One of Putin’s main achievements was his ability to balance the conflicting interests of different clans in the government. For instance, Kudrin was seen to be the leader of the “liberal” wing that opposed Igor Sechin, the Acting Deputy Prime Minister who was responsible for the energy sector and represented the state-centric “siloviki” group of heads of law enforcement agencies. In his new (and old) capacity as Prime Minister, Medvedev also has his own ambitions of bringing some members of his entourage into the government. Above all, the distribution of power in Russia in its essence corresponds to the distribution of wealth. In the absence of independent impersonal mechanisms of rotation, Putin had to stay in Moscow to make sure the overall power elite remains cohesive and, as a consequence, loyal to him.

In contrast to the internal situation, the foreign policy explanations of Putin’s decision to skip the Summit are not as convoluted. First of all, Putin is known to dislike multilateral international forums that involve a lot of protocol with little substance behind it. Also, in the context of the rapidly developing BRICS, as well as the other members of the G20, the G8 is now often seen as more of a prestige club rather than the collective “world government” it was meant to be in the 1990s when Yeltsin worked hard to make Russia part of it.
Apart from that, Medvedev is widely considered to be the appropriate person to execute the role of the ceremonial representative of Russia. Medvedev also personally worked on the reset of the US-Russian relationship with Barack Obama. In the case of important issues, Medvedev “will transmit this message to Vladimir” as he was heard saying in Seoul in response to Obama’s request to wait until after the US presidential elections to discuss the subject of missile defense.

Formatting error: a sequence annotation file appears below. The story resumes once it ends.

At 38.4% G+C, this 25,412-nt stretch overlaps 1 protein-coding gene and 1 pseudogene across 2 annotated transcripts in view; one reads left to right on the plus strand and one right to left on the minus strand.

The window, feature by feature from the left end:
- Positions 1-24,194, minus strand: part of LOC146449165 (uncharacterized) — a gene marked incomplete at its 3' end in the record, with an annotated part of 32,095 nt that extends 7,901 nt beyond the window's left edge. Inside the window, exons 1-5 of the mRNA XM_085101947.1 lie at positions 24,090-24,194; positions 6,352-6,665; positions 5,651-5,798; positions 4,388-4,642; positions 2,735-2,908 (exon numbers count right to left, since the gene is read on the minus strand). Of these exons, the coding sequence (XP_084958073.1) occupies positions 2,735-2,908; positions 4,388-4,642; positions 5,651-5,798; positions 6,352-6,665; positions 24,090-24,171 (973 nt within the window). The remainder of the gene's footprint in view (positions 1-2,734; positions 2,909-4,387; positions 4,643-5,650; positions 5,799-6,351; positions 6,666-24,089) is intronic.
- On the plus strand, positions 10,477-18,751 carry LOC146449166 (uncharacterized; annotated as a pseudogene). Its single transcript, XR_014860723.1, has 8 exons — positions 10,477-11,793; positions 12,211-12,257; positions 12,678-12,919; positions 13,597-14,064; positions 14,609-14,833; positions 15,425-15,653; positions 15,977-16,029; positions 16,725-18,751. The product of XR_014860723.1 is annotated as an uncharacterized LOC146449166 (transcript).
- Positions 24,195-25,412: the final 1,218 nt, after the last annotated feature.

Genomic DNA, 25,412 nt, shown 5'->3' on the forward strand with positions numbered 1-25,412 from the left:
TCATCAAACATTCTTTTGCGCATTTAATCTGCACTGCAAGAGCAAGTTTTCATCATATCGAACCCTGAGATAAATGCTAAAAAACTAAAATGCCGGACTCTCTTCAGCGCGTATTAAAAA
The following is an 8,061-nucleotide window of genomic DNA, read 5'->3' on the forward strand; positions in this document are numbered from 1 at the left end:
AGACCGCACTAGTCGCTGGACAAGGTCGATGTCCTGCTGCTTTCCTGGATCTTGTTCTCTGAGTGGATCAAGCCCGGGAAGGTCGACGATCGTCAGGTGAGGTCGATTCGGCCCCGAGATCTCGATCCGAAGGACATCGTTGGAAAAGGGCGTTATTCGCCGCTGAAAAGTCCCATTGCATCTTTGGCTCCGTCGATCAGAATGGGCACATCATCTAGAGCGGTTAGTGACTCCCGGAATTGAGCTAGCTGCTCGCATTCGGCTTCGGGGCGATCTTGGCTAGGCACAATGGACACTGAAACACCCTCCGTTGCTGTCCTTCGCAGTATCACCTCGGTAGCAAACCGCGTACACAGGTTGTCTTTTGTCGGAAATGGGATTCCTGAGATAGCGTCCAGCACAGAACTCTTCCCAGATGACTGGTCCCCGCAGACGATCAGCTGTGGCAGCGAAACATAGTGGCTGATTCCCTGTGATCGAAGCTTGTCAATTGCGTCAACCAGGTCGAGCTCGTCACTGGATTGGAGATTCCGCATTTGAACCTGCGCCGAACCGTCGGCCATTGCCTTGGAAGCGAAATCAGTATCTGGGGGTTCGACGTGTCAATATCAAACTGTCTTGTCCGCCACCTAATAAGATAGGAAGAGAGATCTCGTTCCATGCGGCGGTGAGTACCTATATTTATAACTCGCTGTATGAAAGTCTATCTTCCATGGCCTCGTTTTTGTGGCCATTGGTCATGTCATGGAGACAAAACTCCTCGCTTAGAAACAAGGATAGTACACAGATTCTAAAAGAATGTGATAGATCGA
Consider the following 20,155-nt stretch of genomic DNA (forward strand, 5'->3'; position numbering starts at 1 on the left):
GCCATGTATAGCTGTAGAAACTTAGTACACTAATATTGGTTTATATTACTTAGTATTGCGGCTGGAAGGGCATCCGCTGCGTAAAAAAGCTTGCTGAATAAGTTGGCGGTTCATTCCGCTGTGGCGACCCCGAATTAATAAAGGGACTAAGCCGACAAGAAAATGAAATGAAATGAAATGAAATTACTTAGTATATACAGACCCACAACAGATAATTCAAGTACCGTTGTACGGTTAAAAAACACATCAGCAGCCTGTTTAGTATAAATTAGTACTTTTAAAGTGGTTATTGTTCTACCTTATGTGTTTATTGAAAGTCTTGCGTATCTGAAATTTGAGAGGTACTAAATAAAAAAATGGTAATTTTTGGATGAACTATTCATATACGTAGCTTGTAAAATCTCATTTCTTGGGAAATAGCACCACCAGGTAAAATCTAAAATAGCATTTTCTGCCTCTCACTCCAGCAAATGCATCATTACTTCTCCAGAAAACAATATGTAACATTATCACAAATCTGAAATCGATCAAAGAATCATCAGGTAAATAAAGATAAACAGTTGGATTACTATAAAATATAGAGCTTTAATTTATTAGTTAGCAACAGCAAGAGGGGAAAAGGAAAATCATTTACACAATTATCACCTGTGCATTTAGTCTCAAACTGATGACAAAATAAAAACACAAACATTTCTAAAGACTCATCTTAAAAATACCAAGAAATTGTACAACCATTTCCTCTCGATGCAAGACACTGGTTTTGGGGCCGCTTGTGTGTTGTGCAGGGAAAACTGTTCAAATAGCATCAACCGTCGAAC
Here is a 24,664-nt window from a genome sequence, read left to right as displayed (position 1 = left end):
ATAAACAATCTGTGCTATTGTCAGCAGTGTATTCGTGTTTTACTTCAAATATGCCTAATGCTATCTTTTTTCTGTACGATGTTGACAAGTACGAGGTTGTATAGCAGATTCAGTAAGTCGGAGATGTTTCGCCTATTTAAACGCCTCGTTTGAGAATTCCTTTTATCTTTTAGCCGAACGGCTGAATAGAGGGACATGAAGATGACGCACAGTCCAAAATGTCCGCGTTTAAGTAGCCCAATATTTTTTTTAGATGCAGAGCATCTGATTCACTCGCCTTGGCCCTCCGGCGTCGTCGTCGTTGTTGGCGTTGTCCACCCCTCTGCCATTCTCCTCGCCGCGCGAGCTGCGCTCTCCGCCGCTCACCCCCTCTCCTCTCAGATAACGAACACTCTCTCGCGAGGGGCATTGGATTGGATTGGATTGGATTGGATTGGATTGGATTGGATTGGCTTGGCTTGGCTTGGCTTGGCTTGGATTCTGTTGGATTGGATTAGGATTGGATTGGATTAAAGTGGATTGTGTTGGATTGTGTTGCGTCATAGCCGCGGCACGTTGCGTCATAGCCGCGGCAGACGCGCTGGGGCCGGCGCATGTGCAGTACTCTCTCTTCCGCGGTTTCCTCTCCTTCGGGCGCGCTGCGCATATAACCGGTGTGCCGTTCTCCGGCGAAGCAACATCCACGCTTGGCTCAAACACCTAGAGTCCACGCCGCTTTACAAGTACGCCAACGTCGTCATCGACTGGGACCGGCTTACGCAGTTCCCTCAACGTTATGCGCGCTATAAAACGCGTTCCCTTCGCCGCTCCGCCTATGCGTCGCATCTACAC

Nevertheless, it seems that Obama wanted to discuss these issues with Putin in person. First the Summit was moved from Chicago to Camp David, far from the location of the NATO Summit and from the “Occupy” Chicago street protesters. Then Obama decided to invite Putin to the Oval Office to demonstrate the importance of the meeting and the guest. So far it is difficult to assess the results of Putin’s abrupt decision to skip these occasions. At the same time, the White House announced that Obama will not be able to make a visit to the 2012 APEC Summit in Vladivostok.
Important pending issues, such as Iran and Syria, that were on the G8’s agenda, require direct Russian involvement: as was noted among others by Javier Solana – the former EU High Representative for foreign and security policy – in a recent opinion piece, this is a reason why Putin’s presence at Camp David would have been useful.

In any case, now that the Summit is over, it will be more important to observe how Russia will approach these problems during Putin’s new term in office. Given the current internal political situation in the country, it is not likely that Russia’s overall foreign policy will be greatly altered with Putin preoccupied inside the country and Medvedev travelling around the world. In fact, this continuity of policy was exactly what Medvedev emphasized at his final Camp David press conference.